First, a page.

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Houston's work brings out how the cruelty of internment flies in the face of the promises and hopes of American freedom. The struggle of the characters to reconcile the hope that is intrinsic to American identity with what is offered in terms of internment and the presumption of guilt before that of innocence helps to prod one into embracing anti- American stances.
The father's embrace of the Japanese notion of Shikata ga nai (it cannot be helped) as a part of his experience of internment is what galvanized so many to move into an anti- American position. The reality of internment and the prejudice that resulted from it is a direct repudiation of the American Dream, a statement that what can and should be is not what is.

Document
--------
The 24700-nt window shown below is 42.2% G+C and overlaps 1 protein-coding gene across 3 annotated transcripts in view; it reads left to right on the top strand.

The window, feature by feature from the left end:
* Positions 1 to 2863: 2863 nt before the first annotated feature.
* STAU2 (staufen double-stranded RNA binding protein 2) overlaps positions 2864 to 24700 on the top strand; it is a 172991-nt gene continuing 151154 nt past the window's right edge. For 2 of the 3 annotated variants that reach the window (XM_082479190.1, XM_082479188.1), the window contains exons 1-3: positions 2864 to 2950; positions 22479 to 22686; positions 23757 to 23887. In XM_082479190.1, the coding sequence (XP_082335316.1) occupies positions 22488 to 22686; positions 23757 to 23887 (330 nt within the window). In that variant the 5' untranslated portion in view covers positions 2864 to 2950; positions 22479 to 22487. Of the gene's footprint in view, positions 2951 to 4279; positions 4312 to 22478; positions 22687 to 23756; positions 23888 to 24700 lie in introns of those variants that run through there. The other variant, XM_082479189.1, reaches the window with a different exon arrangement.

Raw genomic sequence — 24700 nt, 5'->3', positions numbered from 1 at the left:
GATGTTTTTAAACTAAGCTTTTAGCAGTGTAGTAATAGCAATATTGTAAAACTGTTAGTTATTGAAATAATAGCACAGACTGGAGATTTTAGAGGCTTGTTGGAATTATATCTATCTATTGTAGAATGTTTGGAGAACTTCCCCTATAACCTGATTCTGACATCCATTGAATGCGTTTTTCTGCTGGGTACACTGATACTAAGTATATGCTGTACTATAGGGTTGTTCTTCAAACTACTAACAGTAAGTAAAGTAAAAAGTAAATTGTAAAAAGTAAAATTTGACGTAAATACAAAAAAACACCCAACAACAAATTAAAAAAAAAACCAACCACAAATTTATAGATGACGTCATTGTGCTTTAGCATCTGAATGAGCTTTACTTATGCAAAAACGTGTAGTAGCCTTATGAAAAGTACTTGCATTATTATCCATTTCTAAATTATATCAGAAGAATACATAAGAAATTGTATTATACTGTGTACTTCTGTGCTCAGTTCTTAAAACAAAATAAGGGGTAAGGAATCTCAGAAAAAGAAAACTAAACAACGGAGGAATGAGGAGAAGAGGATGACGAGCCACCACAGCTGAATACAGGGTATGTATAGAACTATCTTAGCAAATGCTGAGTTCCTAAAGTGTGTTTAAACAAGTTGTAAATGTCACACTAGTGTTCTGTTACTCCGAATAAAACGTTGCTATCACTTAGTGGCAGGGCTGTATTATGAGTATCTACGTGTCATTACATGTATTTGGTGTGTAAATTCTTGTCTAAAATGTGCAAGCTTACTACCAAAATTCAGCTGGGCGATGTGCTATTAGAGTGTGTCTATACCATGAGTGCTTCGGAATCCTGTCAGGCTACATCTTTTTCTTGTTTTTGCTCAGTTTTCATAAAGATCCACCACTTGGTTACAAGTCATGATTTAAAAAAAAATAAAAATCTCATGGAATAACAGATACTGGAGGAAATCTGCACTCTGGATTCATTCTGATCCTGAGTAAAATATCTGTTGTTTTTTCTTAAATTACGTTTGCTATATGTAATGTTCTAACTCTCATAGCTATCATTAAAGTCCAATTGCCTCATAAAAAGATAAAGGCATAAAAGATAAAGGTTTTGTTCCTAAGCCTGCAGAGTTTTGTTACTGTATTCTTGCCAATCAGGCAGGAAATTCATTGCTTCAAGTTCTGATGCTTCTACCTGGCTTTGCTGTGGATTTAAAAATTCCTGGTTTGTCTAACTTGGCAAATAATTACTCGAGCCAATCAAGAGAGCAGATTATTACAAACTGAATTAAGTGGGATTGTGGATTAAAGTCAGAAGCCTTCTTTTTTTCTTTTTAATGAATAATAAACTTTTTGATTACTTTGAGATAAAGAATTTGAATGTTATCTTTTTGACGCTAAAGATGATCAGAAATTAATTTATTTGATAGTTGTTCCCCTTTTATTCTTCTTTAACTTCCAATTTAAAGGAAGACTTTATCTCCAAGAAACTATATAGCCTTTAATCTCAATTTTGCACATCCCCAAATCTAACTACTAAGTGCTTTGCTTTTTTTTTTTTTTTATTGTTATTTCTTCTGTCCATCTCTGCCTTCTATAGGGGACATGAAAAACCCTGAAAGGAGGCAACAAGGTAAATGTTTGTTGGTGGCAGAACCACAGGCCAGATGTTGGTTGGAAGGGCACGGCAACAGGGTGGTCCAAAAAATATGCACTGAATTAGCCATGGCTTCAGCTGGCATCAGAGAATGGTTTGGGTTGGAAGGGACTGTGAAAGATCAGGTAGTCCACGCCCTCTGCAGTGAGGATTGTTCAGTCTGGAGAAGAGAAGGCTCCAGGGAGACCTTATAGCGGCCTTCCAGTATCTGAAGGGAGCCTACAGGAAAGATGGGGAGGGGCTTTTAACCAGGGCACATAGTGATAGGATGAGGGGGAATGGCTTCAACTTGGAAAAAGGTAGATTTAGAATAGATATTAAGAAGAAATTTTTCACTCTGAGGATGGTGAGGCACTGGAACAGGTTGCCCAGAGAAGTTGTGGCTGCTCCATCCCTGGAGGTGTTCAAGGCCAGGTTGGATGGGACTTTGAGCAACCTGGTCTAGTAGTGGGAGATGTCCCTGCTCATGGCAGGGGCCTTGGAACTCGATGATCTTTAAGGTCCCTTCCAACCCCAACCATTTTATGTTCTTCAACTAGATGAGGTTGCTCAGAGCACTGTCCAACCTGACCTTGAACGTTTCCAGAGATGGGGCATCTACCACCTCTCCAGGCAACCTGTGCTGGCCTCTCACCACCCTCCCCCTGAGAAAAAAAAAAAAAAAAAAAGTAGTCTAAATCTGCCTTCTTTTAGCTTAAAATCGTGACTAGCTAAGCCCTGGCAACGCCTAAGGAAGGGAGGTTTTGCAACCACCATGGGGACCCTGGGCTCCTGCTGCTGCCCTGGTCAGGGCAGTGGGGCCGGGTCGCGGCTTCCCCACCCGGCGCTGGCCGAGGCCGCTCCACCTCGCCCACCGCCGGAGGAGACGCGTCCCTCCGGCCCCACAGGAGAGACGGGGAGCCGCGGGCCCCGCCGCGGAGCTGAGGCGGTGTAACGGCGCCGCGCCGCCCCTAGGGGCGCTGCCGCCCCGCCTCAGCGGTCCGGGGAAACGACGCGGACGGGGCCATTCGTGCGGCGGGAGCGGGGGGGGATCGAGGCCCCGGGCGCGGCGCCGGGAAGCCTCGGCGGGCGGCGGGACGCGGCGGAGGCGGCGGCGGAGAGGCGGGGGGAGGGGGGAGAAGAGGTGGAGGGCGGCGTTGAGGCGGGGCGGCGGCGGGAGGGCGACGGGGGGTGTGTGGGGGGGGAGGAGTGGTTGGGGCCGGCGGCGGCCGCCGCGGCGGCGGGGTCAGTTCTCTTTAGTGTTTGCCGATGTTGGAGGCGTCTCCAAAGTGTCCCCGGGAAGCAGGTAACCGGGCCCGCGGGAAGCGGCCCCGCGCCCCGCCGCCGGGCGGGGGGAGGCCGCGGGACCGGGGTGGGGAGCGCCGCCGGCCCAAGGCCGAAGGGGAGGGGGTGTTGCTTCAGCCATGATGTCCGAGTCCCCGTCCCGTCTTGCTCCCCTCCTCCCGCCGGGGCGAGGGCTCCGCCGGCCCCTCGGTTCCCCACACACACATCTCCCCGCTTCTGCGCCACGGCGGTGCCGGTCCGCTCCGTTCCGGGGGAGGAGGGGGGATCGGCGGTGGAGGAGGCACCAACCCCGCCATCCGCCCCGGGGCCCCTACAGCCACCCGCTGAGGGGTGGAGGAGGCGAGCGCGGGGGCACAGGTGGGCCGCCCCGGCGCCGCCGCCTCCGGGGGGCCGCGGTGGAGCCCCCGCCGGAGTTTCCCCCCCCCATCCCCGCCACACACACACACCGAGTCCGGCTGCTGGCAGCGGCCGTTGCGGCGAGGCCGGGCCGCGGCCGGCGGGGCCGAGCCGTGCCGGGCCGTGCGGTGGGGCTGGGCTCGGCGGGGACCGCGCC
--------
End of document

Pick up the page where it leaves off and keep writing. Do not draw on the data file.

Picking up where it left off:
For this reason, internment prodded many once loyal citizens to move against America. The idea of having to take "loyalty oaths" was perceived as an insult, something that represented Japanese Americans as "outsiders." This perception, and the lives led because of it, is what prodded individuals who were once loyal citizens to take anti- American stances.
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